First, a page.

Research in the Vestibular NeuroEngineering Lab (VNEL) focuses on restoring inner ear function through “bionic” electrical stimulation, inner ear gene therapy, and enhancing the central nervous system’s ability to learn ways to use sensory input from a damaged inner ear. VNEL research involves basic and applied neurophysiology, biomedical engineering, clinical investigation and population-based epidemiologic studies. We employ techniques including single-unit electrophysiologic recording; histologic examination; 3-D video-oculography and magnetic scleral search coil measurements of eye movements; microCT; micro MRI; and finite element analysis. Our research subjects include computer models, circuits, animals and humans. For more information about VNEL, click here.
VNEL is currently recruiting subjects for two first-in-human clinical trials:
1) The MVI Multichannel Vestibular Implant Trial involves implantation of a “bionic” inner ear stimulator intended to partially restore sensation... of head movement. Without that sensation, the brain’s image- and posture-stabilizing reflexes fail, so affected individuals suffer difficulty with blurry vision, unsteady walking, chronic dizziness, mental fogginess and a high risk of falling. Based on designs developed and tested successfully in animals over the past the past 15 years at VNEL, the system used in this trial is very similar to a cochlear implant (in fact, future versions could include cochlear electrodes for use in patients who also have hearing loss). Instead of a microphone and cochlear electrodes, it uses gyroscopes to sense head movement, and its electrodes are implanted in the vestibular labyrinth. For more information on the MVI trial, click here.
2) The CGF166 Inner Ear Gene Therapy Trial involves inner ear injection of a genetically engineered DNA sequence intended to restore hearing and balance sensation by creating new sensory cells (called “hair cells”). Performed at VNEL with the support of Novartis and through a collaboration with the University of Kansas and Columbia University, this is the world’s first trial of inner ear gene therapy in human subjects. Individuals with severe or profound hearing loss in both ears are invited to participate. For more information on the CGF166 trial, click here. view more
The mission of the laboratory of vestibular neurophysiology is to advance the understanding of how the body perceives head motion and maintains balance - a complex and vital function of everyday life. Although much is known about the vestibular part of the inner ear, key aspects of how the vestibular receptors perceive, process and report essential information are still mysterious. Increasing our understanding of this process will have tremendous impact on quality of life of patients with vestibular disorders, who often suffer terrible discomfort from dizziness and vertigo.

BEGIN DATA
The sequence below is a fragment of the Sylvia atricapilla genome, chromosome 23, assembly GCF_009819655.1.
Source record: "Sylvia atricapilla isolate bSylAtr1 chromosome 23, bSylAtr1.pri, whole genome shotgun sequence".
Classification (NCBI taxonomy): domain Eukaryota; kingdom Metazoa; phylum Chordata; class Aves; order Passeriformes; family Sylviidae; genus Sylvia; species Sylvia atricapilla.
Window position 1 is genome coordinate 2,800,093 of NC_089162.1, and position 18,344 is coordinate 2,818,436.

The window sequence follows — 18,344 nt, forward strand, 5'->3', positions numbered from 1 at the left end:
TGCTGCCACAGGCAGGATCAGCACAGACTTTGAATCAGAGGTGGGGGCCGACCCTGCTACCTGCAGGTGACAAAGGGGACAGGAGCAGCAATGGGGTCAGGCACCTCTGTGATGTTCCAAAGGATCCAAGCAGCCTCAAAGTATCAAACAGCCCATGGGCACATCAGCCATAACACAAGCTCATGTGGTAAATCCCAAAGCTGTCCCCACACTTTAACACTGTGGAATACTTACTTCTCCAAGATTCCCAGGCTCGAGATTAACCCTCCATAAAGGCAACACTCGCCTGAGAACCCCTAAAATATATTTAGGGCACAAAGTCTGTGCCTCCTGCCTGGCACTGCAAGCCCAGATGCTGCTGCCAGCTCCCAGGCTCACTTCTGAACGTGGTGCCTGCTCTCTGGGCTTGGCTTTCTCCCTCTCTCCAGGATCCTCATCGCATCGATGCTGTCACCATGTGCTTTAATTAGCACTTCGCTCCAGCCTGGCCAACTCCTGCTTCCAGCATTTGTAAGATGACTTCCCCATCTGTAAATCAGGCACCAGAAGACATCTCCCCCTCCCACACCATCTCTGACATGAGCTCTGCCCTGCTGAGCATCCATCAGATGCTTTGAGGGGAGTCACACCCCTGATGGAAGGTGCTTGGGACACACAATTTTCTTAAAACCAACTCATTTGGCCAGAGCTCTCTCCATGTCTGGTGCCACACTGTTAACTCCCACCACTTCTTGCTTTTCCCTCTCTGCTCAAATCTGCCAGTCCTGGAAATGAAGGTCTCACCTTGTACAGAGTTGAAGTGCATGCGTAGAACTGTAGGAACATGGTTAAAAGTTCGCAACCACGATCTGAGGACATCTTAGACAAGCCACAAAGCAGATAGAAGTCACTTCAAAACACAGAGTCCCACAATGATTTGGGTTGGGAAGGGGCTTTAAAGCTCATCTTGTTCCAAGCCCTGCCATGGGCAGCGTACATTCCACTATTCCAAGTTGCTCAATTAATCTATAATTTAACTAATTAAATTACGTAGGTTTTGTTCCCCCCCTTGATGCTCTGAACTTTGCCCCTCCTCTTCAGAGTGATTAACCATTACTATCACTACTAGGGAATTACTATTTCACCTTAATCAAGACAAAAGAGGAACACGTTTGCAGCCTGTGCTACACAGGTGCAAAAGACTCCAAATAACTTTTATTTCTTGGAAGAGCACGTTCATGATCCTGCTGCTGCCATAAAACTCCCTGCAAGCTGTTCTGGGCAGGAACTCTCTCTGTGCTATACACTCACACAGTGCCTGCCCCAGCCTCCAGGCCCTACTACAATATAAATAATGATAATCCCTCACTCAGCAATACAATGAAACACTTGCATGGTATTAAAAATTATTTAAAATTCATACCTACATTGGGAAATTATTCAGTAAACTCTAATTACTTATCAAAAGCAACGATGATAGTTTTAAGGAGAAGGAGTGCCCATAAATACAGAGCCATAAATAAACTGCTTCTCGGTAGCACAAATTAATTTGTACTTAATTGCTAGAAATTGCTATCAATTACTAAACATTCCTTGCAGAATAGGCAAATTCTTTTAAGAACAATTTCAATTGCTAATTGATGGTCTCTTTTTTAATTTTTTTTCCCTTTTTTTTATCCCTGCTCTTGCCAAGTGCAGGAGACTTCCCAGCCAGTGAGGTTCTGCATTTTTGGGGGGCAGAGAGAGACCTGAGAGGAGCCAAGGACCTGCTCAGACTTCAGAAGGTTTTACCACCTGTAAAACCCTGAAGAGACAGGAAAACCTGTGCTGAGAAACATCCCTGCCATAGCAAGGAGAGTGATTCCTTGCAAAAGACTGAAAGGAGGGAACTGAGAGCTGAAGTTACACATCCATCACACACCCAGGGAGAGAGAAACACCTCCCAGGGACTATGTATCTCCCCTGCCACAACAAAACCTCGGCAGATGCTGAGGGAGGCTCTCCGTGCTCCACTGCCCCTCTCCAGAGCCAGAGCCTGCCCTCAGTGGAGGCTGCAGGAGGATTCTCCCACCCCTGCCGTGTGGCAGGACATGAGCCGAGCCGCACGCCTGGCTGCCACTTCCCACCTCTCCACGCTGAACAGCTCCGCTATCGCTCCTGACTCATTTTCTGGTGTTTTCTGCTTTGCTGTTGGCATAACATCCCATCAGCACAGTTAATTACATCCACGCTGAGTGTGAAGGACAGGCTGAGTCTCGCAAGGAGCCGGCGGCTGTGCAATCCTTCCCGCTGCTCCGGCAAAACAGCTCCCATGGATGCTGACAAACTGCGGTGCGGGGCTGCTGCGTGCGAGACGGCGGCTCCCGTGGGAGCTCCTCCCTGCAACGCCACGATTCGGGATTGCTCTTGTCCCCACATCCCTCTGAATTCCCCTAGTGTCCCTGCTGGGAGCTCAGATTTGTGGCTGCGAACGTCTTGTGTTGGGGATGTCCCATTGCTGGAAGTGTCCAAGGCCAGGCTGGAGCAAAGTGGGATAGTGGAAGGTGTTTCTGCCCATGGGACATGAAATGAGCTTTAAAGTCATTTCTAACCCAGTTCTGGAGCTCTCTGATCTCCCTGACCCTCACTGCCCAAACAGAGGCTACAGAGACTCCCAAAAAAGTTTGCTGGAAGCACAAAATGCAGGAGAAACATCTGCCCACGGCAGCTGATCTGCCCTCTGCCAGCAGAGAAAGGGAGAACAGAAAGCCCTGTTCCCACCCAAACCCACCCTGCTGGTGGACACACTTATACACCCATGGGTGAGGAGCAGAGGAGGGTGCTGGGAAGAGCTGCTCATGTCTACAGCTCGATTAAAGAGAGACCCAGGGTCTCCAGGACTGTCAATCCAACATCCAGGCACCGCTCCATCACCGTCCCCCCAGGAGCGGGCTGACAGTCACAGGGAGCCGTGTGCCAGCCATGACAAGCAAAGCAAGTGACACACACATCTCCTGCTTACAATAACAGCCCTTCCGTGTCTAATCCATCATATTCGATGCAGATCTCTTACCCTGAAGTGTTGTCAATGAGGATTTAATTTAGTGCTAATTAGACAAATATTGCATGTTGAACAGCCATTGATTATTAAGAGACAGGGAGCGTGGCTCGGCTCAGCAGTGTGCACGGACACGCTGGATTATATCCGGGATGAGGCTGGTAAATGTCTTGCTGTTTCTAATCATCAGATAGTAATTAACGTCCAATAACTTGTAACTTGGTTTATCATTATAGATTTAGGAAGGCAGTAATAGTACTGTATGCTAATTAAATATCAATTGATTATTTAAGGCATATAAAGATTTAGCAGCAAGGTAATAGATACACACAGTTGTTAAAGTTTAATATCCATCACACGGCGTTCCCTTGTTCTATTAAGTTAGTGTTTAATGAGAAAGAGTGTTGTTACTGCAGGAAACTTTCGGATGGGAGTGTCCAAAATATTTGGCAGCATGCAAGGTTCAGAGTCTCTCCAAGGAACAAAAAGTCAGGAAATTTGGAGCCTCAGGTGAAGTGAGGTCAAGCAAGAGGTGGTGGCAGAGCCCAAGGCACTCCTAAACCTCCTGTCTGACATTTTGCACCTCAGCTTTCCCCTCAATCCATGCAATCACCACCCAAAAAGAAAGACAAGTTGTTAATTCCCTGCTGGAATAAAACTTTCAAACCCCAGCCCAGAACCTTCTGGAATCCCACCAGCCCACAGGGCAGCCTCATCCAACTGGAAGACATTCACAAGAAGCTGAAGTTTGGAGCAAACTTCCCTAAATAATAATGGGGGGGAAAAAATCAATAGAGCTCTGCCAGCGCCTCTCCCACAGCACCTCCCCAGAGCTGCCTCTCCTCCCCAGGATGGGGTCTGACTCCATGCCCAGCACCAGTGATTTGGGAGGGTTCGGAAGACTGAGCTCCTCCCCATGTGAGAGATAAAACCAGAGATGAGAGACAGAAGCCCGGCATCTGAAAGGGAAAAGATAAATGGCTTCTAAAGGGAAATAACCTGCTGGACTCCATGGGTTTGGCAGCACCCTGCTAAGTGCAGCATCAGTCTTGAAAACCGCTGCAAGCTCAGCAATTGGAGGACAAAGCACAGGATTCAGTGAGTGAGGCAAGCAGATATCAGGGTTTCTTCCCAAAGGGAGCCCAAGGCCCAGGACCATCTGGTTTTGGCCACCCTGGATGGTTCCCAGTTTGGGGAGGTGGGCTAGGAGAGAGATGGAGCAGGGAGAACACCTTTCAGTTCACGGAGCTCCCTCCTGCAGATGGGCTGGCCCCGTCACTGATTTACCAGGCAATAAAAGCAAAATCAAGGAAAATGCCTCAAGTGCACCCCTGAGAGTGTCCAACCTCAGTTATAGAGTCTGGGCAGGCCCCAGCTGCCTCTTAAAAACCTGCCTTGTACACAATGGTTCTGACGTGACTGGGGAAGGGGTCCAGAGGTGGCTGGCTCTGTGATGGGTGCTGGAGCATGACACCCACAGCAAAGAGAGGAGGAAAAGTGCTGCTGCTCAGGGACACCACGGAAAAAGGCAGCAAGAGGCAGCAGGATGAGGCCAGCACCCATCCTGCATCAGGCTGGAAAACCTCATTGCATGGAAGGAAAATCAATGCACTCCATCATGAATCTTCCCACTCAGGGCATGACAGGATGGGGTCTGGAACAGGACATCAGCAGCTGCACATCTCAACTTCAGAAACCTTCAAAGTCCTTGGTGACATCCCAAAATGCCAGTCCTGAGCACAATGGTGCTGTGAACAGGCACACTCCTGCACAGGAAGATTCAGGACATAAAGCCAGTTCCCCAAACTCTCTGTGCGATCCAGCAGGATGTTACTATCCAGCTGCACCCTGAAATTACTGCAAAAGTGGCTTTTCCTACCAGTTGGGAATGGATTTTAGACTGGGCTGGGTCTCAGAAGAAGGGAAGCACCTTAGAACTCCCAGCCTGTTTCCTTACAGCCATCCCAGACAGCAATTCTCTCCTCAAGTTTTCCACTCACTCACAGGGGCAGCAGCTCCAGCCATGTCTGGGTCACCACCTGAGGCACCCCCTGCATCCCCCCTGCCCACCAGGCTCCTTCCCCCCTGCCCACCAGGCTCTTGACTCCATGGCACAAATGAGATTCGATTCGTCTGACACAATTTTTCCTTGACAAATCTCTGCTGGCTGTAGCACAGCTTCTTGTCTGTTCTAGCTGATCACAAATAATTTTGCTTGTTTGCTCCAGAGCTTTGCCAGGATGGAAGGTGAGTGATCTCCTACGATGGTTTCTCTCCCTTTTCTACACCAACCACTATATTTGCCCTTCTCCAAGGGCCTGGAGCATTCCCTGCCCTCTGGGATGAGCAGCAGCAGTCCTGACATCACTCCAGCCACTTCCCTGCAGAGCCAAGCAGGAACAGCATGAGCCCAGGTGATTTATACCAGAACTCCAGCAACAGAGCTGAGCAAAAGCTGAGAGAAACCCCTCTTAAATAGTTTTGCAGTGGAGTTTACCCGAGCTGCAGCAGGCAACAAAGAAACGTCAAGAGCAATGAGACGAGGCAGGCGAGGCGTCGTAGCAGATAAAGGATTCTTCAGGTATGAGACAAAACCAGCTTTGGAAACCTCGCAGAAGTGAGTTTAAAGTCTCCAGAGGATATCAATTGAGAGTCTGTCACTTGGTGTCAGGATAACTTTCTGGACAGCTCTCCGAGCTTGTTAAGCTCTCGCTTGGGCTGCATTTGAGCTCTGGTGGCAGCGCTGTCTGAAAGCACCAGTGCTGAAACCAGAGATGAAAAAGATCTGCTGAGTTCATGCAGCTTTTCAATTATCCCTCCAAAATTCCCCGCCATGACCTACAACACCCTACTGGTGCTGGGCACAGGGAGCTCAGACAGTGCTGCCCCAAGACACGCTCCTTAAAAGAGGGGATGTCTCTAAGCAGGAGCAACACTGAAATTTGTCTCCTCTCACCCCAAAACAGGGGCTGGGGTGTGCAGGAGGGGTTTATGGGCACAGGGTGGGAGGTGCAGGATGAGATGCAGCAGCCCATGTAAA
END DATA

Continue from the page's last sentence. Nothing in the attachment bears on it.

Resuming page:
The laboratory group's basic science research focuses on the vestibulo-ocular reflexes - the reflexes that move the eyes in response to motions of the head. They do this by studying the vestibular sensors and nerve cells that provide input to the reflexes; by studying eye movements in humans and animals with different vestibular disorders, by studying effects of electrical stimulation of vestibular sensors, and b...y using mathematical models to describe these reflexes. Researchers are particularly interested in abnormalities of the brain's inability to compensate for vestibular disorders.
The Zanvyl Krieger Mind/Brain Institute is dedicated to the study of the neural mechanisms of higher brain functions using modern neurophysiological, anatomical and computational techniques. Our researchers use various approaches to understand information processing and its influence on perception, memory, abstract thought, complex behavior and consciousness. Systems and cognitive laboratories use neurophysiology, brain imaging and psychophysics to develop a quantitative, network-level understanding of cognitive information processing. Other researchers use analytical approaches such as system identification, dimensionality reduction, information theory and network modeling to understand information processing. Other areas of research in the Institute include the study of how visual and tactile information processing leads to perception and understanding of two- and three-dimensional objects. Another focus is on neural processing and recognition of speech and other complex sounds. St...ill other laboratories study neural mechanisms of attention, memory formation, motor learning, decision-making and executive control of behavior. view more